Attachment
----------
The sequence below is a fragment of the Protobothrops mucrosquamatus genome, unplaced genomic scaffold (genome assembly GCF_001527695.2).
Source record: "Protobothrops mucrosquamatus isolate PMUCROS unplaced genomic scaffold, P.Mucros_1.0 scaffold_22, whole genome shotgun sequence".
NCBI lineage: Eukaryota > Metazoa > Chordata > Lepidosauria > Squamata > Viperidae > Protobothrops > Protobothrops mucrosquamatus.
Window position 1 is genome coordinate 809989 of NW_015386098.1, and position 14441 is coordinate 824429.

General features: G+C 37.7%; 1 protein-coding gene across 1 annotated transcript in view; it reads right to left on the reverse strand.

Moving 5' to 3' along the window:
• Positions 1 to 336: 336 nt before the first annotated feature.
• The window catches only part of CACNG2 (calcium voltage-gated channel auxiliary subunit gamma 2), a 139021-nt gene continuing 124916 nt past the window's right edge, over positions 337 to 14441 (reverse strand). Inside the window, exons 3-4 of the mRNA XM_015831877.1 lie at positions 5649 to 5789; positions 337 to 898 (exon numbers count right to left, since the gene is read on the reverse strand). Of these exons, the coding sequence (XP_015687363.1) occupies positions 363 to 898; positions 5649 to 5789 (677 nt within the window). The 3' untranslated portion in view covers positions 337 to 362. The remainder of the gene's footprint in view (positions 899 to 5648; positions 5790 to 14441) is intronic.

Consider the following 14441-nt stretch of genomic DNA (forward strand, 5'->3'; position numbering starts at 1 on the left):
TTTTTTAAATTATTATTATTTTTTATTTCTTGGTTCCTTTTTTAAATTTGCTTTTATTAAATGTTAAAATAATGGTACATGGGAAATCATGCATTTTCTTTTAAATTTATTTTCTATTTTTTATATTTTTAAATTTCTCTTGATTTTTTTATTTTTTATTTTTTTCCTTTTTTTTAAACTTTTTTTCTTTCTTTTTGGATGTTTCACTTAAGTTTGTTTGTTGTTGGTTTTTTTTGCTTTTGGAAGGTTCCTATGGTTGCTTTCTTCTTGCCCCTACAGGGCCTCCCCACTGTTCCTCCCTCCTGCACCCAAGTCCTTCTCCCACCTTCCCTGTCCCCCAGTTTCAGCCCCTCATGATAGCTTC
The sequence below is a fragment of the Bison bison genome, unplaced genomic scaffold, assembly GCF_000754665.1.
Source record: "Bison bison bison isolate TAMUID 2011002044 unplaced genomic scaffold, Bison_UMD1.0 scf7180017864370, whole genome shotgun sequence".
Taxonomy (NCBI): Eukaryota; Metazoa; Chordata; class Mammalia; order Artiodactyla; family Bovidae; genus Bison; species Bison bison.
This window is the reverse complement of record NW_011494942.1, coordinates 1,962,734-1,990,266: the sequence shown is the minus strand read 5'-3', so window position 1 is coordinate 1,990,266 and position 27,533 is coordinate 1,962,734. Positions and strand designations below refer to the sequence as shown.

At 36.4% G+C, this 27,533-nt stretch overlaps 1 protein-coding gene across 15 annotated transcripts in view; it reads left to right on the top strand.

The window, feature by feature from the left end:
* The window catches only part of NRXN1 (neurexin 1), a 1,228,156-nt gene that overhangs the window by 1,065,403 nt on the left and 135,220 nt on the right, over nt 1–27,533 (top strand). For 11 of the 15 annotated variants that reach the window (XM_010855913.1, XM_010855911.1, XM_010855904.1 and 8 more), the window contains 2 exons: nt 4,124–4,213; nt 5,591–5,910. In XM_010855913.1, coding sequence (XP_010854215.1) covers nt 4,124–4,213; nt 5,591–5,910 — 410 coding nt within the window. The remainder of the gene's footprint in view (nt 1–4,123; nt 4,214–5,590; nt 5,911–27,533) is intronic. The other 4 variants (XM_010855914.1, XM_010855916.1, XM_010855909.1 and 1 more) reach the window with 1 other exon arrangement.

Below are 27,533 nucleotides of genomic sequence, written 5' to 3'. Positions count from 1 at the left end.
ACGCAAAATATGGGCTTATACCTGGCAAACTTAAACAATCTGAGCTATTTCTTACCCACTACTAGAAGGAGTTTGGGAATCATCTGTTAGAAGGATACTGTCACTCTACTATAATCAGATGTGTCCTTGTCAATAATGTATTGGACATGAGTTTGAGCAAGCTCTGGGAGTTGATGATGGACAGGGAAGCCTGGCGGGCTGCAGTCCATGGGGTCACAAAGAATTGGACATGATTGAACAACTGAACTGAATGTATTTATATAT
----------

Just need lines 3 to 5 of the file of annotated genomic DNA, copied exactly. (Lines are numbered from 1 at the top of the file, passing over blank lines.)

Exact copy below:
NCBI lineage: Eukaryota > Metazoa > Chordata > Lepidosauria > Squamata > Viperidae > Protobothrops > Protobothrops mucrosquamatus.
Window position 1 is genome coordinate 809989 of NW_015386098.1, and position 14441 is coordinate 824429.

General features: G+C 37.7%; 1 protein-coding gene across 1 annotated transcript in view; it reads right to left on the reverse strand.